If you are contemplating Lasik surgery to correct your vision, get your qualifying exam the year before, in December, to make sure you are eligible. Then you can deduct the eye exam’s cost for the present year, and “make an accurate election for the next year, so you don’t allocate too much money, and end up in the same boat, scrambling for ways to spend by year’s end,” Luskin said.
Take advantage of the sweet spot
If you have a calendar-year plan, and a 2½-month extension to March 15, 2013, you will be covered by the 2012 and 2013 FSA accounts from Jan. 1 to March 15, 2013. “If you have $200 from last year, and you buy new glasses after the first of the year, it will split itself,” Luskin said. “The first $200 will go to close out the old year. The rest will go to the new year’s account.”
You can also use this to your advantage if you are planning to have an expensive elective procedure. During that 2½-month period, you will have access to the money in both years’ FSA accounts.
Get your check-ups
When was the last time you had a physical? Does your back hurt? Have you been putting off elective surgery? “Give thought to anything that you might have been deferring —– like an eye exam or dental work,” said Santiago Leon, an employee benefits specialist with ACC Insurance Brokers in Miami.
Get your teeth cleaned, or get any dental work that needs done, said Jacqueline Cassaday, benefits specialist at Gunther Yoakley in South Florida. “If you don’t have insurance, a root canal and crown can set you back a couple of thousand dollars.”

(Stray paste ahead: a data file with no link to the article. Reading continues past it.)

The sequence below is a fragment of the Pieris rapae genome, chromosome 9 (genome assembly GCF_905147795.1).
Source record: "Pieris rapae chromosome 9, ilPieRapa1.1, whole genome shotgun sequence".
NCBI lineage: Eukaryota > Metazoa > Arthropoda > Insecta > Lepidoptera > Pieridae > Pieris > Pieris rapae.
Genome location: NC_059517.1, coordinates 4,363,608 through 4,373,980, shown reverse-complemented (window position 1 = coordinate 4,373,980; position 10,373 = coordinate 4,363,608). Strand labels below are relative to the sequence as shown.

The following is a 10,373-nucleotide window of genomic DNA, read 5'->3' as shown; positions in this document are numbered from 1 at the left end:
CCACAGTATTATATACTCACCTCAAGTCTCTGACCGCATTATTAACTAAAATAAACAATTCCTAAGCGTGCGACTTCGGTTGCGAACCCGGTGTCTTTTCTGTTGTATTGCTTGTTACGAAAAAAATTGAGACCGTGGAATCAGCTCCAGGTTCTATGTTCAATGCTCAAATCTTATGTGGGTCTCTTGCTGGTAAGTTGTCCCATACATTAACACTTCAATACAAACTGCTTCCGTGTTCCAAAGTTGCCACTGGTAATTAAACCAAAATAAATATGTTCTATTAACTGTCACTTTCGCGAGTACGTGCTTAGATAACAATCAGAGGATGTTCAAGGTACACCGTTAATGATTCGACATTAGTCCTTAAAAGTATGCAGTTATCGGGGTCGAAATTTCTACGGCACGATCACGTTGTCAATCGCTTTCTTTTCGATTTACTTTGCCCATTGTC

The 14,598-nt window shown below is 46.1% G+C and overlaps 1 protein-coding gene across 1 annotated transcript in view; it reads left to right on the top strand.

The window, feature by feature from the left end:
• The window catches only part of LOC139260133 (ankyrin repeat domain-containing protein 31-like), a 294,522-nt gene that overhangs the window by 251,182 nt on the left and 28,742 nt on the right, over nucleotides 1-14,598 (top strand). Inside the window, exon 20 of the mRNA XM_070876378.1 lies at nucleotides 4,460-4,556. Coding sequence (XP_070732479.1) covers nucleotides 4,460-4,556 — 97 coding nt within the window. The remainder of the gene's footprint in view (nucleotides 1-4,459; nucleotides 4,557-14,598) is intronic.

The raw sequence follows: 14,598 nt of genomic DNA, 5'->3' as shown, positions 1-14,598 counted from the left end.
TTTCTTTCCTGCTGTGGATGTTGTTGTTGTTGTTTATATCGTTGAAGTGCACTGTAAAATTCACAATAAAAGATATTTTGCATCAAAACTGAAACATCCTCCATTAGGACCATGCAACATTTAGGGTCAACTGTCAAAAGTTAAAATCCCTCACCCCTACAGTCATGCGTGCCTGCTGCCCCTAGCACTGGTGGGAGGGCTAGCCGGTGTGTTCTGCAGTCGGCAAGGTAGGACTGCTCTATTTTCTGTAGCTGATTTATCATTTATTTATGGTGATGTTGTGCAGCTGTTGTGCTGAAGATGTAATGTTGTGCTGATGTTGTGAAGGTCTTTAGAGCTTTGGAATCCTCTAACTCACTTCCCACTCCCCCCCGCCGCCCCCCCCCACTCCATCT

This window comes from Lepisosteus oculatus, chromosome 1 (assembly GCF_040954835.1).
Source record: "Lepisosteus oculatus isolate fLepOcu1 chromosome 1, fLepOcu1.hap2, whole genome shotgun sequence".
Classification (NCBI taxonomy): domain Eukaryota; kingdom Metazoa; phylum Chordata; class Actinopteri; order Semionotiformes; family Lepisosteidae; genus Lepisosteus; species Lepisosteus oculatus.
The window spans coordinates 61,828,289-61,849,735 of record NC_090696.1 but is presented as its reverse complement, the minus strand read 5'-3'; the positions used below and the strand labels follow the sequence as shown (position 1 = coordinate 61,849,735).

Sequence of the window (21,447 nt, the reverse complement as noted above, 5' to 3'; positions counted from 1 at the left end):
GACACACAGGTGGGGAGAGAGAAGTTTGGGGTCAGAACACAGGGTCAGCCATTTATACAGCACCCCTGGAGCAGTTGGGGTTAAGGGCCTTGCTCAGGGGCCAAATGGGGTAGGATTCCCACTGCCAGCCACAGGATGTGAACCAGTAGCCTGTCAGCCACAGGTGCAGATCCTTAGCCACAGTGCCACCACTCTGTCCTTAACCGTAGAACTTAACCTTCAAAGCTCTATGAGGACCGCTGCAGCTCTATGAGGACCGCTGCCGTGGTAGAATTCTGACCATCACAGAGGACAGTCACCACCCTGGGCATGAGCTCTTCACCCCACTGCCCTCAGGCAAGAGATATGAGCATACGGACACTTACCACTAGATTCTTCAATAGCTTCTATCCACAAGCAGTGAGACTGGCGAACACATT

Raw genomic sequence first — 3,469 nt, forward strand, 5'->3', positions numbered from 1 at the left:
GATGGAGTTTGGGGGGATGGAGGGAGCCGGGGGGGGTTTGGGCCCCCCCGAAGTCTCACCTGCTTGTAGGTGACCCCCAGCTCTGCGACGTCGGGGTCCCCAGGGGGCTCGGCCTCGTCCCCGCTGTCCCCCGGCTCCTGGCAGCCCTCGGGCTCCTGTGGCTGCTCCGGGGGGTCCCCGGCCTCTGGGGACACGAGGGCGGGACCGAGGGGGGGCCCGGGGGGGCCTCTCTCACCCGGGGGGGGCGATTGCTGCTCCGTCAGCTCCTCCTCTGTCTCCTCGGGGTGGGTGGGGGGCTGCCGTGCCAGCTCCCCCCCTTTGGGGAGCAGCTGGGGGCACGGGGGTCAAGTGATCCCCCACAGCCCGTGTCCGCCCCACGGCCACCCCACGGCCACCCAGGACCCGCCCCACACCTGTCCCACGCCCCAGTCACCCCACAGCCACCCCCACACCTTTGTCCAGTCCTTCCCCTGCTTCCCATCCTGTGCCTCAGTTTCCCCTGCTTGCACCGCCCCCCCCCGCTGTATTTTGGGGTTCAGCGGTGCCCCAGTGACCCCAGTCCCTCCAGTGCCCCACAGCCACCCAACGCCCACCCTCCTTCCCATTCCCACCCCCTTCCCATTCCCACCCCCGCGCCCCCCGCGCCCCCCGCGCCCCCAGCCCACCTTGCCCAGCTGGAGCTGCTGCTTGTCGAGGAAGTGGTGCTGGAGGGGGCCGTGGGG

If you need new glasses or have been wanting a spare pair, now is the time. “Buy prescription sunglasses; protect your eyes from UV rays and decrease your chance of developing cataracts,” Leon said.
You can get your reading glasses from Walmart or online, as long as they are medically necessary.
You can pick up a pair of orthotics from Sports Authority, as long as something is wrong with your feet, Luskin said. “If you’re a runner and they feel nice, that’s one thing, if you have a podiatrist who says they’re medically necessary, and it’s OK to get them from Sports Authority, then that’s OK,” Luskin said. “Anything that’s potentially a personal item or FSA item needs to have a ‘medically necessary’ form signed.”
If you get a massage for a migraine or carpal tunnel and the massage therapist signs the “medically necessary” form saying you were treated for that, then that’s an FSA expense, Luskin said. “But a massage on a cruise ship? No, I don’t think that would be covered no matter what the reason,” she said.
Another example: “If I fall off my motorcycle and hurt my shoulder, then yes, I can be treated with massage for that, get the proper forms signed, and use that as a FSA expense,” Luskin said.
Just remember that the IRS wants substantiation for cases where it could go either way.
Over the counter drugs
Over the counter drugs now need a prescription to be FSA eligible. Does that mean you need to make a doctor’s appointment to get cough drops? Luskin said this option is more for over the counter drugs that you take for chronic conditions. “If I’m allergic to dogs and need to take Zyrtec every day, I can go to my regular doctor, who I’m seeing anyway, and ask for a medically necessary form,” Luskin said. “Or if I’m in a CVS Minute Clinic for a cold, I ask them for a prescription for cold medicine.”